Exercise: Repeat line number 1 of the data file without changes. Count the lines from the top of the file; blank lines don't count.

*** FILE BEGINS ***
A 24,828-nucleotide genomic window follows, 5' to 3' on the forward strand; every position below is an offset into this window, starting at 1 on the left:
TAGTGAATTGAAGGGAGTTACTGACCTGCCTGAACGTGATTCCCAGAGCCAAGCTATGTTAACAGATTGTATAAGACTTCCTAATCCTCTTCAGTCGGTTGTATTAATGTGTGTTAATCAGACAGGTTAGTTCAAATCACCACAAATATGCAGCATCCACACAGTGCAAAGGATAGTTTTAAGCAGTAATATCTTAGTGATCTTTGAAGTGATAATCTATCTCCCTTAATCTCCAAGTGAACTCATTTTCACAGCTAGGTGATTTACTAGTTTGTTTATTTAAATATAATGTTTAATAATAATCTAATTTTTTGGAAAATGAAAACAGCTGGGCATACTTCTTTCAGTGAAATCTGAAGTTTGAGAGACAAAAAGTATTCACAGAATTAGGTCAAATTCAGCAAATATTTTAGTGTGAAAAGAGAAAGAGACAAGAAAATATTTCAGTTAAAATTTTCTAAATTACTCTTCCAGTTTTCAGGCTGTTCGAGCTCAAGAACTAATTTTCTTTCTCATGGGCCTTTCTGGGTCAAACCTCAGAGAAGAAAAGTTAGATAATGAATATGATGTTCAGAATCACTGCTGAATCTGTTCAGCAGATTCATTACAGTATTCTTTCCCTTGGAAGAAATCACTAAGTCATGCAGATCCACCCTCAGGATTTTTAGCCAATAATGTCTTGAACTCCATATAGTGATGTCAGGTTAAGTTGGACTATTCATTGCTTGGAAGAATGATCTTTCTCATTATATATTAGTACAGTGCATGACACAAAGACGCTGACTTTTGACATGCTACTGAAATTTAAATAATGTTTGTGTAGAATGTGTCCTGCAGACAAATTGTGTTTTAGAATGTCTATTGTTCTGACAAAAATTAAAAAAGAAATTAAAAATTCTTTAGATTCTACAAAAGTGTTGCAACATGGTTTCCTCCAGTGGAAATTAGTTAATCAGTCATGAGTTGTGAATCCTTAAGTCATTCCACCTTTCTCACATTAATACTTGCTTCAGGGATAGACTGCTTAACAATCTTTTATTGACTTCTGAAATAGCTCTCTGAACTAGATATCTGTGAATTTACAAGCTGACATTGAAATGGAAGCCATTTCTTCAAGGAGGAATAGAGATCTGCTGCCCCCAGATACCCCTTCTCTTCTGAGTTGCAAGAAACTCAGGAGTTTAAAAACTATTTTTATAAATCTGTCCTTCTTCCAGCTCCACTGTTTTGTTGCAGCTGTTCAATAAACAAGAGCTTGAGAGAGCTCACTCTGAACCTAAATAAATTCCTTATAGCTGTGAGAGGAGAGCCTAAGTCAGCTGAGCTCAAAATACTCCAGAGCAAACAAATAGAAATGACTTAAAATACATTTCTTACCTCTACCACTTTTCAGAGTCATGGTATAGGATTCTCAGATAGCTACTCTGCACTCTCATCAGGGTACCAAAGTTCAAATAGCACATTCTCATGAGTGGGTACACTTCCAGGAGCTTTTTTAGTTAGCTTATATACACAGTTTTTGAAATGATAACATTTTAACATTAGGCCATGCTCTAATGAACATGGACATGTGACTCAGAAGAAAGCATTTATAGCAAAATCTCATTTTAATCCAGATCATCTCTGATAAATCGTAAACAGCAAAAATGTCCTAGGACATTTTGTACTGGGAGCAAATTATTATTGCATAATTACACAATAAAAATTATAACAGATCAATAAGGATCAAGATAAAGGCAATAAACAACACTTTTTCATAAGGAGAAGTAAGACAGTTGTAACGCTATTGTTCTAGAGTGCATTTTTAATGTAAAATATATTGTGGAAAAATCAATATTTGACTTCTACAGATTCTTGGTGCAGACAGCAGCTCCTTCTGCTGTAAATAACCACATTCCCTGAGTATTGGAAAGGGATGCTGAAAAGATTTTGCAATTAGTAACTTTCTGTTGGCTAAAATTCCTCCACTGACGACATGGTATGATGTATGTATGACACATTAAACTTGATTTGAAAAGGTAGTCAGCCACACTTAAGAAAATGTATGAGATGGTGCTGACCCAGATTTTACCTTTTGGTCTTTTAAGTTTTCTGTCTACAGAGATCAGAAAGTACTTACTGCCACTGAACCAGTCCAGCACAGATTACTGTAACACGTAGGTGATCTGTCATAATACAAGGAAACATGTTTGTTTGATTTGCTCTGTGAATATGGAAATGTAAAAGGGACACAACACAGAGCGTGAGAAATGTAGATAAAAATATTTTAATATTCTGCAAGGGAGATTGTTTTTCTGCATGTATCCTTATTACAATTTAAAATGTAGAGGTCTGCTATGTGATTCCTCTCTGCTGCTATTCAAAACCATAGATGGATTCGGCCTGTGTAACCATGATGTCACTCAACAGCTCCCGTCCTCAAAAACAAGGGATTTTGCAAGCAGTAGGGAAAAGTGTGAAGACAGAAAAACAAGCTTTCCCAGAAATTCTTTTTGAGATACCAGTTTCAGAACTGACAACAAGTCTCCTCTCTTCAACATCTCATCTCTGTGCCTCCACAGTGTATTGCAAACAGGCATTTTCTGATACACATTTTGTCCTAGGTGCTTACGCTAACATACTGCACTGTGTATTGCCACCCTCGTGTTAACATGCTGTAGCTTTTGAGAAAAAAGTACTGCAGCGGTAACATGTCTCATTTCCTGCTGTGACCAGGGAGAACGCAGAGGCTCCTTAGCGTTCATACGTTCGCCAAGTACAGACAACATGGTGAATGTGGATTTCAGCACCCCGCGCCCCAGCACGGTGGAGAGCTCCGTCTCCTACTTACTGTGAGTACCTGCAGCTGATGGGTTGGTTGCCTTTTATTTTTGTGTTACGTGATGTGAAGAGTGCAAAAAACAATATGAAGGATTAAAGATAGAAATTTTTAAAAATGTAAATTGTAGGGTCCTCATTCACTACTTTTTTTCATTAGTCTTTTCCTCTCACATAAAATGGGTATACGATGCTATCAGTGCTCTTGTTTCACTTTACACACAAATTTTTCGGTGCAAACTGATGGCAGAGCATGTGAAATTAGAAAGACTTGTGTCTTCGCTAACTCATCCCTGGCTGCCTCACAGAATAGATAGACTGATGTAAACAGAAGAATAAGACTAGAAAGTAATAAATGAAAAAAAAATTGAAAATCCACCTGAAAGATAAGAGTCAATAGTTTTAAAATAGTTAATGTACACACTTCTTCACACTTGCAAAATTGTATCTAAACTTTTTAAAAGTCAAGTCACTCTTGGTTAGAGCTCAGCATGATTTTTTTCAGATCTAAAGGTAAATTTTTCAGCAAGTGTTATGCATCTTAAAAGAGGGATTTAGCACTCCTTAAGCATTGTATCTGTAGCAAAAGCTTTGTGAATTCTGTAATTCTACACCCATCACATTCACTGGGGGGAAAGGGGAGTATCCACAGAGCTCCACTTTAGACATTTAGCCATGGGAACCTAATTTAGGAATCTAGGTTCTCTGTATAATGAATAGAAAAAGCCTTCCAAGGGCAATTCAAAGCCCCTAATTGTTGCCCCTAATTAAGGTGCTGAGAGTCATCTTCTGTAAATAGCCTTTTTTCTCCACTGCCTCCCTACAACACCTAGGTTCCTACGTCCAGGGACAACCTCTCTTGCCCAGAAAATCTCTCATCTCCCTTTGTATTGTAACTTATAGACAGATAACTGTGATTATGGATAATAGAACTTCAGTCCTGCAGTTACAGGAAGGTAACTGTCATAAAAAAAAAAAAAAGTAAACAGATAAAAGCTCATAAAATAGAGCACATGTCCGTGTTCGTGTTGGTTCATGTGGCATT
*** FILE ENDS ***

A 24,828-nucleotide genomic window follows, 5' to 3' on the forward strand; every position below is an offset into this window, starting at 1 on the left: